The Plan Commission voted 5-2 to send a proposed high-rise apartment complex to the full Council for approval tonight. The only alder on the committee, Lauren Cnare, voted in favor.

The president of the Beta Theta Pi fraternity, which is located on Mendota Ct, came to the hearing to lobby against the eight story apartment building. Gene Devitts, president of the Mansion Hill neighborhood group within Capitol Neighborhoods Inc., had been gathering signatures of opposition in the area during the previous days.

UPDATE: Previously there was some awkward wording that made it look like Scott Resnick, president of State-Langdon Neighborhood Association, was the president of Beta. I apologize.

Bad news from the mayor’s office?

January 25, 2010

As many of you know, the Edgewater project has prompted alders in support of the plan to propose amendments to existing zoning regulations. I’m not going to go into the details, but the idea is that changes to existing law are necessary for the Edgewater renovation to go forward.

Ald. Satya Rhodes-Conway, who voted to upheld the project’s rejection by the Landmarks Committee, asked that a proposed amendment be referred to the Zoning Board of Appeals. However, the city attorney responded that the Zoning Board of Appeals does not have the authority to advise the Council on proposed changes to the city zoning code because it is a judicial body, not a policy panel.

But this apparently does not make sense to Brenda Konkel, who is suspicious that the city did not release this “bad news” until the end of last week.

Brenda has a much stronger point on the next item in her arsenal of conspiracy theories (I’m just kidding Brenda). The city has determined that Zoning Code Rewrite Advisory Committee does not have the authority to advise on a proposal to rewrite the zoning code…I can’t make this stuff up. The legal justification given in the memo from the city makes sense to many-a-lawyer, I’m sure, but it also displays a nauseatingly cumbersome policy process in City Hall, where much of the important stuff is done on an informal basis.

Neighborhood group mounts opposition to Mendota Ct development

January 24, 2010

Gene Devitts, head of the Mansion Hill district in Capitol Neighborhoods Inc., is circulating a petition to stop the construction of a high rise at Mendota Ct.

According to Scott Resnick, president of the State-Langdon Association (which seceded from CNI last year), Devitts claims to have over 100 signatures. Resnick says both he and Ald. Bryon Eagon, another prominent student leader who lives on Mendota Ct, received visits from Devitts, who is making the case that students in the area are against the development.

The new apartment complex, which would be eight stories and house 28 units, is being constructed by Patrick Properties. CHT Properties, another real estate firm which owns the Roundhouse apartment complex across the street from the proposed development, has also voiced opposition to the project.

The Plan Commission will be meeting Monday, January 25th (today!) at 6:30 to discuss the project. Up until now there has been little public opposition to the plan.

Is it possible the Edgewater will fail?

January 19, 2010

If you want evidence that people in Madison, Wisconsin are much nicer than people in Washington D.C., just look at our city’s top political issues. How about the Edgewater? Although some Council members have expressed concerns about the debate being less civil and friendly than usual, I think that those of us accustomed to Hardball’s version of politics are surprised at the tolerance people on both sides of the issue show towards one another.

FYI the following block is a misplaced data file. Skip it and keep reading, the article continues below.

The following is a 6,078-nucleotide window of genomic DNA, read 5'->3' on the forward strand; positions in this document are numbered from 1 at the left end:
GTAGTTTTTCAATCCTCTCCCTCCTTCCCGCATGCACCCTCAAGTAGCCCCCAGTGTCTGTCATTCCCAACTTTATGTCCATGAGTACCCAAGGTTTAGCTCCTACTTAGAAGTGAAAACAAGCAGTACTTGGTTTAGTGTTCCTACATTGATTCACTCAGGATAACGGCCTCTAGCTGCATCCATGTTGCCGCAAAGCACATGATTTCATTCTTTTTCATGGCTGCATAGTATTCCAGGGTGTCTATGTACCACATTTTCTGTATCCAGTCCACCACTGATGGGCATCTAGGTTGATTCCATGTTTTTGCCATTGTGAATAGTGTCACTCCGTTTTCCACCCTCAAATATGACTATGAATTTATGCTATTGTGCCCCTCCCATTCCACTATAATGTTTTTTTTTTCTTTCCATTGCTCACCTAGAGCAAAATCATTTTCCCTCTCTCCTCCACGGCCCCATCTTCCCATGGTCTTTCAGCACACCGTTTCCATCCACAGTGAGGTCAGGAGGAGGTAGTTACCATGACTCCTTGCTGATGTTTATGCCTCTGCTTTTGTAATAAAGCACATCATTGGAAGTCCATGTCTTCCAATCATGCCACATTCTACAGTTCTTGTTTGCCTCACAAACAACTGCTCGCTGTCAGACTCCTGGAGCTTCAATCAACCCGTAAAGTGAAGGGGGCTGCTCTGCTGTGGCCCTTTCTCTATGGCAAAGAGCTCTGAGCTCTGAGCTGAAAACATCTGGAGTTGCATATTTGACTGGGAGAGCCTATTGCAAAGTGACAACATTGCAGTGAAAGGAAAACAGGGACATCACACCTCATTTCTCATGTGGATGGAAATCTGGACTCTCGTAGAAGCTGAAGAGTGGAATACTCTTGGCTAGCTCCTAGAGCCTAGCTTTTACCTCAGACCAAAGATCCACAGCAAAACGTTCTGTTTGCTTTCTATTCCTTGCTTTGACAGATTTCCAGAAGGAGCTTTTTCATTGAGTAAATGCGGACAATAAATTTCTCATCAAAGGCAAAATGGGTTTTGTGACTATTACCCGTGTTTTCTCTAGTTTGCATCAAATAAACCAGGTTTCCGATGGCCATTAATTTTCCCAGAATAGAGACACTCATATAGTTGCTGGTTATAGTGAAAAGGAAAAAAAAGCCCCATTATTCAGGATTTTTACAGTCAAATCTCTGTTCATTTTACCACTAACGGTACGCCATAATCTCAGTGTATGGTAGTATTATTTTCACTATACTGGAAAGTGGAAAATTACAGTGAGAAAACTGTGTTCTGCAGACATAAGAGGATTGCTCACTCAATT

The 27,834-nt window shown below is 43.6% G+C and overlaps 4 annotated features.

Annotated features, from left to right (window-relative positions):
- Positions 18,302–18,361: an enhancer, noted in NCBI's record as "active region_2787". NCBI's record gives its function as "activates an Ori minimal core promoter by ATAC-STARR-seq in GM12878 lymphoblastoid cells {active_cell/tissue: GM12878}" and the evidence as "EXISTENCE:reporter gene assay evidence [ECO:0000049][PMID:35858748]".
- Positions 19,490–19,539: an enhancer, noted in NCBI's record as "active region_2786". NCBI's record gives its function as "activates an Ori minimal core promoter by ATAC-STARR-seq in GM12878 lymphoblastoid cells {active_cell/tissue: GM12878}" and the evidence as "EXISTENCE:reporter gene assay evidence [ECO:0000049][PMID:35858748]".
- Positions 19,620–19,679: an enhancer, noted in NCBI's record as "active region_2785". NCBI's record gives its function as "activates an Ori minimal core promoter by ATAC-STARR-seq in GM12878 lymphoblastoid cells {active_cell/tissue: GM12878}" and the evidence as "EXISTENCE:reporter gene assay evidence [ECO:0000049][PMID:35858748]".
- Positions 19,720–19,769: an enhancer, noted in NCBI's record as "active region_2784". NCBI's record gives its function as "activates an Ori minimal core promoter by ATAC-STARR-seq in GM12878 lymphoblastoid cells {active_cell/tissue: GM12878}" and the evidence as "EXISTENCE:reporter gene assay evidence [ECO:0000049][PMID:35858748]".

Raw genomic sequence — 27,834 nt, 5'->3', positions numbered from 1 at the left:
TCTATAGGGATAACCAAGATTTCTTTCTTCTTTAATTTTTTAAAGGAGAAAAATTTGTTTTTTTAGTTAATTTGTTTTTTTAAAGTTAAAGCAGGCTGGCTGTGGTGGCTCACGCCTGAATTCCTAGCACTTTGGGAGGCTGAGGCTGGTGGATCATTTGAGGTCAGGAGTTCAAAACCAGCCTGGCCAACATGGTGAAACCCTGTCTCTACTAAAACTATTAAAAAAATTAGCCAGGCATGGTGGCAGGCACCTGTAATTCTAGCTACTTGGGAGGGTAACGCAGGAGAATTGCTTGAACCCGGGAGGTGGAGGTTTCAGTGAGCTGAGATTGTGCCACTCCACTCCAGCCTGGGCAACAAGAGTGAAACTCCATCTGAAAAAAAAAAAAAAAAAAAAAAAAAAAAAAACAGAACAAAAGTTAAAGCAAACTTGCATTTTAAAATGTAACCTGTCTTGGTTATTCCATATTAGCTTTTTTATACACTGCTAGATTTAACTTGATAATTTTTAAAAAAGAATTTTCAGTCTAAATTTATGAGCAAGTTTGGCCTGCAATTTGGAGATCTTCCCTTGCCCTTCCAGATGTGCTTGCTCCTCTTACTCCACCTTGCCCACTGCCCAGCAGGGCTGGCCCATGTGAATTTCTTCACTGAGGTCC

First the project was denied a certificate of appropriateness by the Landmarks Commission. Then the Council narrowly upheld the Commission’s findings because two potential (emphasis on potential) supporters of the plan were absent. Only five alders voted to thwart the plan (per se), but so far they have avoided the typical scorn that surrounds an irritating legislative minority.

And then the Council agreed to re-schedule the vote! So that the two absent members could get a chance to vote. No complaints from those who voted to uphold the Landmarks Commission’s findings. In fact, I talked with Ald. Marsha Rummel, who voted against the project in December, and she said she had nothing against re-scheduling, and that she understood why members were absent sometimes. This coming from an alder who has never missed a Council meeting in her life, and has never missed a committee meeting unless there was another committee conflict.

Then the re-vote was postponed again. It was agreed upon unanimously, and it seems as if supporters of the plan are going to be working behind the scenes to make the project more palatable for skeptics. But why, I’ve wondered aloud many times? The rumor is that Alds. Michael Schumacher and Judy Compton, the two who were absent at the original vote, intend to vote in favor of the project. Why not just get their votes and pass it quickly?

Three possible explanations:

1. The rumors are wrong. Compton will not vote to over-turn Landmarks. In an email to me, she said she could not tell how she will vote yet. I tend to assume she’s just being safe with those remarks, but I could be wrong.

2. Supporters of the plan want to change some things to make sure that the project is approved at later stages as well. Remember, the Landmarks Commission is only one of the many necessary steps for approval.

3. Policy makers in Madison are serious people who take each other seriously. They care about democracy, they don’t want to screw each other over, and they care deeply about the concerns of the community.

What do you think?